“It is usually said (and I used to say) that smoking facilitates mental work. And that is undoubtedly true if one considers only the quantity of one’s mental output. To a man who smokes, and who consequently ceases strictly to appraise and weigh his thoughts, it seems as if he suddenly had many thoughts. But this is not because he really has many thoughts, but only because he has lost control of his thoughts.
When a man works he is always conscious of two beings in himself: the one works, the other appraises the work. The stricter the appraisement the slower and the better is the work; and vice versa, when the appraiser is under the influence of something that stupefies him, more work gets done, but its quality is poorer.
‘If I do not smoke I cannot write. I cannot get on; I begin and cannot continue,’ is what is usually said, and what I used to say. What does it really mean? It means either that you have nothing to write, or that what you wish to write has not yet matured in your consciousness but is only beginning dimly to present itself to you, and the appraising critic within, when not stupefied with tobacco, tells you so. If you did not smoke, you would either abandon what you have begun, or you would wait until your thought has cleared itself in your mind; you would try to penetrate into what presents itself dimly to you, would consider the objections that offer themselves, and would turn all your attention to the elucidation of the thought.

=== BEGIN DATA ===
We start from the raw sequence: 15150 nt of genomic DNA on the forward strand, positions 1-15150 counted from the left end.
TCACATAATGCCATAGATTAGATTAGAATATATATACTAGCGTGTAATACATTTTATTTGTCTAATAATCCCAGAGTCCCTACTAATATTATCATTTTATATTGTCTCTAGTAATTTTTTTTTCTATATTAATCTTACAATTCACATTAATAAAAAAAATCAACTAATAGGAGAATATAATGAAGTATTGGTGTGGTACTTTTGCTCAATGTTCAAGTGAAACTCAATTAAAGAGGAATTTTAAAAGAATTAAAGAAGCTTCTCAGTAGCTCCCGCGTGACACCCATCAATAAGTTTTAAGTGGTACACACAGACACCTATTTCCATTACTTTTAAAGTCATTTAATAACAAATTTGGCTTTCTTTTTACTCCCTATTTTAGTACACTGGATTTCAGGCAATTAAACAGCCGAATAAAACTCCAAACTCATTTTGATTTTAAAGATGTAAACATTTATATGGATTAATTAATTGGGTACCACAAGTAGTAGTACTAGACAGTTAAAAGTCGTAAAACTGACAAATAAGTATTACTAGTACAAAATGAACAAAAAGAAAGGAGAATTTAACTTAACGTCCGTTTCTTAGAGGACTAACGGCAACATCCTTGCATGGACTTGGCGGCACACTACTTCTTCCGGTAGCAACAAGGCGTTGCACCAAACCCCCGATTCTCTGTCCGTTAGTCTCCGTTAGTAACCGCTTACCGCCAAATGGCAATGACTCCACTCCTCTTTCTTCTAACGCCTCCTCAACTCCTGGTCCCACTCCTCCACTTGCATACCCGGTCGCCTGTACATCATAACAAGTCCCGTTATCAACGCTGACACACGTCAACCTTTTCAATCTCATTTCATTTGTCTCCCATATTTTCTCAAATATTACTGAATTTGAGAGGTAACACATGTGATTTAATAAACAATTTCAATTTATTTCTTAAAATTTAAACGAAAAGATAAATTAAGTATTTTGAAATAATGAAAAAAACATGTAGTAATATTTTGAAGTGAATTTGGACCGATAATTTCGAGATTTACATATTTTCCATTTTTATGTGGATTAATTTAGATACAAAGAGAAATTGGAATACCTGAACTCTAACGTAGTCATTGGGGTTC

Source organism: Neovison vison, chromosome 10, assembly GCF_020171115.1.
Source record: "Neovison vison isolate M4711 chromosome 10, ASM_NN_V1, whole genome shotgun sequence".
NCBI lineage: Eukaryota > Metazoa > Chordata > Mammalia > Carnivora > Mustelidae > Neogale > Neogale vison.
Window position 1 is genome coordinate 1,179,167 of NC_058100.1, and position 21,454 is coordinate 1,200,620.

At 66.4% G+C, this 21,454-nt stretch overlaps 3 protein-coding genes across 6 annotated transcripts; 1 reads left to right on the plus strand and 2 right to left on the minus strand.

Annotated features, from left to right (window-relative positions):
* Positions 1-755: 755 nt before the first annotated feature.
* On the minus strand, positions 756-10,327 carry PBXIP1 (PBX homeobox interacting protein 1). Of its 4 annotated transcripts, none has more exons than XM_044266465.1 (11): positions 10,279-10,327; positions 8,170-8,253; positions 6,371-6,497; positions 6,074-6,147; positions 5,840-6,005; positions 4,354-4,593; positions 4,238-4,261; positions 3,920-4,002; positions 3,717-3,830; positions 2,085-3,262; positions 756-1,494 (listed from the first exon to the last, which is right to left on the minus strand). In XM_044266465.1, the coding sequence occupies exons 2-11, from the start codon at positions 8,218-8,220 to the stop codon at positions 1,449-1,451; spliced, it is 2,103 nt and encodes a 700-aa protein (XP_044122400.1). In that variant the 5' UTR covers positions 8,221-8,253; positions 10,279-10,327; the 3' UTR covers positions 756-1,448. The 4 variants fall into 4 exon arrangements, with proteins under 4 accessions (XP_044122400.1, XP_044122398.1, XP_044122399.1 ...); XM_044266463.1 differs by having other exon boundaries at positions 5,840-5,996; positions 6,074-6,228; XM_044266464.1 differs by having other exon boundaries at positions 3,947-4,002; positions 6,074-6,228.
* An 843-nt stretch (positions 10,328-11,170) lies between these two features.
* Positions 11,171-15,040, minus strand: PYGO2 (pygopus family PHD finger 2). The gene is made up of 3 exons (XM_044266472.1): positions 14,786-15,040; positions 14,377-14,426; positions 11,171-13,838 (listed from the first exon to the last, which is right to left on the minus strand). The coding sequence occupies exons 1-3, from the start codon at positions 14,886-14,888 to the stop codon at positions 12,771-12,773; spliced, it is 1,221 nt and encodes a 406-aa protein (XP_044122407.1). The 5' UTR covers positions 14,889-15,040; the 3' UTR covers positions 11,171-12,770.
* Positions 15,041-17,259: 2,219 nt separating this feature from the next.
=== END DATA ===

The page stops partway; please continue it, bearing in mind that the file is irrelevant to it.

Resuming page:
But you smoke, the critic within you is stupefied, and the hindrance to your work is removed. What seemed insignificant to you when not inebriated by tobacco, again seems important; what seemed obscure no longer seems so; the objections that presented themselves vanish and you continue to write, and write much and rapidly.
It is very probable, as a friend remarked to me, that Kant‘s works would not have been written in such a curious and bad style had he not smoked so much.”
–Leo Tolstoy “Why Do Men Stupefy Themselves” 1890